Comments

Popular posts from this blog

How Nanomaterials Can Make Nuclear Reactors Safer and More Efficient

The following is a guest post from Matt Wald, senior communications advisor at NEI. Follow Matt on Twitter at @MattLWald.

From the batteries in our cell phones to the clothes on our backs, "nanomaterials" that are designed molecule by molecule are working their way into our economy and our lives. Now there’s some promising work on new materials for nuclear reactors.

Reactors are a tough environment. The sub atomic particles that sustain the chain reaction, neutrons, are great for splitting additional uranium atoms, but not all of them hit a uranium atom; some of them end up in various metal components of the reactor. The metal is usually a crystalline structure, meaning it is as orderly as a ladder or a sheet of graph paper, but the neutrons rearrange the atoms, leaving some infinitesimal voids in the structure and some areas of extra density. The components literally grow, getting longer and thicker. The phenomenon is well understood and designers compensate for it with a …

Missing the Point about Pennsylvania’s Nuclear Plants

A group that includes oil and gas companies in Pennsylvania released a study on Monday that argues that twenty years ago, planners underestimated the value of nuclear plants in the electricity market. According to the group, that means the state should now let the plants close.

Huh?

The question confronting the state now isn’t what the companies that owned the reactors at the time of de-regulation got or didn’t get. It’s not a question of whether they were profitable in the '80s, '90s and '00s. It’s about now. Business works by looking at the present and making projections about the future.

Is losing the nuclear plants what’s best for the state going forward?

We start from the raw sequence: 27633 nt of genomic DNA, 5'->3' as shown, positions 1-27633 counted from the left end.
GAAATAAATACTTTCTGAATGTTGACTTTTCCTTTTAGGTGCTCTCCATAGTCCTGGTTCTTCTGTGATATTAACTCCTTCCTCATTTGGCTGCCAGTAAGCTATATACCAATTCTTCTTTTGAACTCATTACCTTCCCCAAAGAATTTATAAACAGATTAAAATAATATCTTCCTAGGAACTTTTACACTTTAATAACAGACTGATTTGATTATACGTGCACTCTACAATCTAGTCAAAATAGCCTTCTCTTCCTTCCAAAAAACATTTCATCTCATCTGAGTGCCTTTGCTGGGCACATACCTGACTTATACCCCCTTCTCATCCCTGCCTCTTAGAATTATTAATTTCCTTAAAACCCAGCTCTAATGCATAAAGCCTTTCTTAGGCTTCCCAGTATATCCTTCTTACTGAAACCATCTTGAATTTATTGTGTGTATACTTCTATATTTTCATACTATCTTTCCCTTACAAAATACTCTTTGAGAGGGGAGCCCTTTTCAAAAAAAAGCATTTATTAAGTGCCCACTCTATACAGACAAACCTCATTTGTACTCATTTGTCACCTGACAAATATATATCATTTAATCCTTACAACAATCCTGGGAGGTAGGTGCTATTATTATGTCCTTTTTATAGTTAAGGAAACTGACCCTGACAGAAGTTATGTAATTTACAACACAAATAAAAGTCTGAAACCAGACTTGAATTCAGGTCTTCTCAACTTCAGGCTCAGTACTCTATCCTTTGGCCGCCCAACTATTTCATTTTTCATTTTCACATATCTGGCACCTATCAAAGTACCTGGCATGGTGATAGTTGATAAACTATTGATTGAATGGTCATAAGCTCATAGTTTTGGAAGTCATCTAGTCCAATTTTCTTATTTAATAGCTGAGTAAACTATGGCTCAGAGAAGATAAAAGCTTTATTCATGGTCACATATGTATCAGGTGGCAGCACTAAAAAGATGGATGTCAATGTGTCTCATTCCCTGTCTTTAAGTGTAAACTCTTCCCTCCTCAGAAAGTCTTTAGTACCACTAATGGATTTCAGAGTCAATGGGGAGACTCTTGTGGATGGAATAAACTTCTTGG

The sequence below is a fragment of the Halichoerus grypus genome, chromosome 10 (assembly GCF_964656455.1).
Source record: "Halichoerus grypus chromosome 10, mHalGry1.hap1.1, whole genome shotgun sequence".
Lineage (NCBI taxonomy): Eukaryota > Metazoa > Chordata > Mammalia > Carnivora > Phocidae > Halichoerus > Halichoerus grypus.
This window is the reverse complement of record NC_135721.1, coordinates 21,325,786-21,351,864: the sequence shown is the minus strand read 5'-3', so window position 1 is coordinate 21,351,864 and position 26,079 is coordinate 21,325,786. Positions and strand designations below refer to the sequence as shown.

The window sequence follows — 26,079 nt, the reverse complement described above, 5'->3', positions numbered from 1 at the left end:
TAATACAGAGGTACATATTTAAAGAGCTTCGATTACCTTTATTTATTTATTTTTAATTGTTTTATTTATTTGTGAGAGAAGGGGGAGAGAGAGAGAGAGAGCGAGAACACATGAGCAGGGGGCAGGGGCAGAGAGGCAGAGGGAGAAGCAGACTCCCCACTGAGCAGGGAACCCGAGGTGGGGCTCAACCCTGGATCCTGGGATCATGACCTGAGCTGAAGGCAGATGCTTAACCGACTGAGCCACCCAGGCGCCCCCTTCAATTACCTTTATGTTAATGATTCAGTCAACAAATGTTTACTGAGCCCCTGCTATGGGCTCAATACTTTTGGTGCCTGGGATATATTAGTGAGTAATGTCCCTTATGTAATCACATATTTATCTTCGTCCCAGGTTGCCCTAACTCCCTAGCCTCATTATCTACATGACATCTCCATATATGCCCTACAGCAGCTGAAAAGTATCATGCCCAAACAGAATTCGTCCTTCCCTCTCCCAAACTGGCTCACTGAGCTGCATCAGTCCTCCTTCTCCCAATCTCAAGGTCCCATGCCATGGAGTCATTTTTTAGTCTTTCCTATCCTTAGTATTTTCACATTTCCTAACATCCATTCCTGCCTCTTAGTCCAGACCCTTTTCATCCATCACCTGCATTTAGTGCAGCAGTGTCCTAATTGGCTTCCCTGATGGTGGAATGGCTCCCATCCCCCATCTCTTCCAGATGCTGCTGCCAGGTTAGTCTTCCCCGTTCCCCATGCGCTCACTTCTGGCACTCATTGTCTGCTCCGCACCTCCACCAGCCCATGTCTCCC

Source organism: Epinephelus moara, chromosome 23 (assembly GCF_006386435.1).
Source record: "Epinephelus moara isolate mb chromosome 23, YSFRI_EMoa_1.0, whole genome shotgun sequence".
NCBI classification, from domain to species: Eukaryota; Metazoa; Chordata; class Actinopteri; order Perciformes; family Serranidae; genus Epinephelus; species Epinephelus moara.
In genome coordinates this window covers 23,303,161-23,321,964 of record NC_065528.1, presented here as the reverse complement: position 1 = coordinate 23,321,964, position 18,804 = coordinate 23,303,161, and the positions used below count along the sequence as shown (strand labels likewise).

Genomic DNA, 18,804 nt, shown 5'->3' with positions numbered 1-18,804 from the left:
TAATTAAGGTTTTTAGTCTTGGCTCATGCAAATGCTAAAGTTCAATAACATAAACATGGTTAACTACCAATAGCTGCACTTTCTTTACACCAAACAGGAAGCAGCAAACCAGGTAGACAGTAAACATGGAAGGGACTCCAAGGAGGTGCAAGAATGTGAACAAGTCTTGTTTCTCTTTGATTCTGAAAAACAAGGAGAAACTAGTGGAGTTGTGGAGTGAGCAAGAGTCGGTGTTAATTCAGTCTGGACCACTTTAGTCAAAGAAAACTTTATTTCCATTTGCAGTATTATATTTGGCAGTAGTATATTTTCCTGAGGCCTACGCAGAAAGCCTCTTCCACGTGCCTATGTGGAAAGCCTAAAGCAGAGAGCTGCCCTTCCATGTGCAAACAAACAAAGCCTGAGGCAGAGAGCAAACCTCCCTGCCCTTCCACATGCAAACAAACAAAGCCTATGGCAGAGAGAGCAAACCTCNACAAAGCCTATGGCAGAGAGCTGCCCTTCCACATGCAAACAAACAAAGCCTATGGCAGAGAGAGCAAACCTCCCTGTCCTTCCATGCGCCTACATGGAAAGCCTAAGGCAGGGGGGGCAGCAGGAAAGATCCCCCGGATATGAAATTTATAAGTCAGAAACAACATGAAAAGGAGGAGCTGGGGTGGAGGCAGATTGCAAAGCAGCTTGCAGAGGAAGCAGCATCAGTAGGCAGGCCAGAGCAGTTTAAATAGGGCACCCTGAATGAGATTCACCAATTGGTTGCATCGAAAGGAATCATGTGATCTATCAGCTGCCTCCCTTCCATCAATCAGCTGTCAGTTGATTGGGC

Pennsylvania needs clean air. It needs jobs. And it needs protection against over-reliance on a single fuel source.


What the reactors need is recognition of all the value they provide. The electricity market is depressed, and if electricity is treated as a simple commodity, with no regard for its benefit to clean air o…

Why Nuclear Plant Closures Are a Crisis for Small Town USA

Nuclear plants occupy an unusual spot in the towns where they operate: integral but so much in the background that they may seem almost invisible. But when they close, it can be like the earth shifting underfoot.

Lohud.com, the Gannett newspaper that covers the Lower Hudson Valley in New York, took a look around at the experience of towns where reactors have closed, because the Indian Point reactors in Buchanan are scheduled to be shut down under an agreement with Gov. Mario Cuomo.


From sea to shining sea, it was dismal. It wasn’t just the plant employees who were hurt. The losses of hundreds of jobs, tens of millions of dollars in payrolls and millions in property taxes depressed whole towns and surrounding areas. For example:

Vernon, Vermont, home to Vermont Yankee for more than 40 years, had to cut its municipal budget in half. The town closed its police department and let the county take over; the youth sports teams lost their volunteer coaches, and Vernon Elementary School lost th…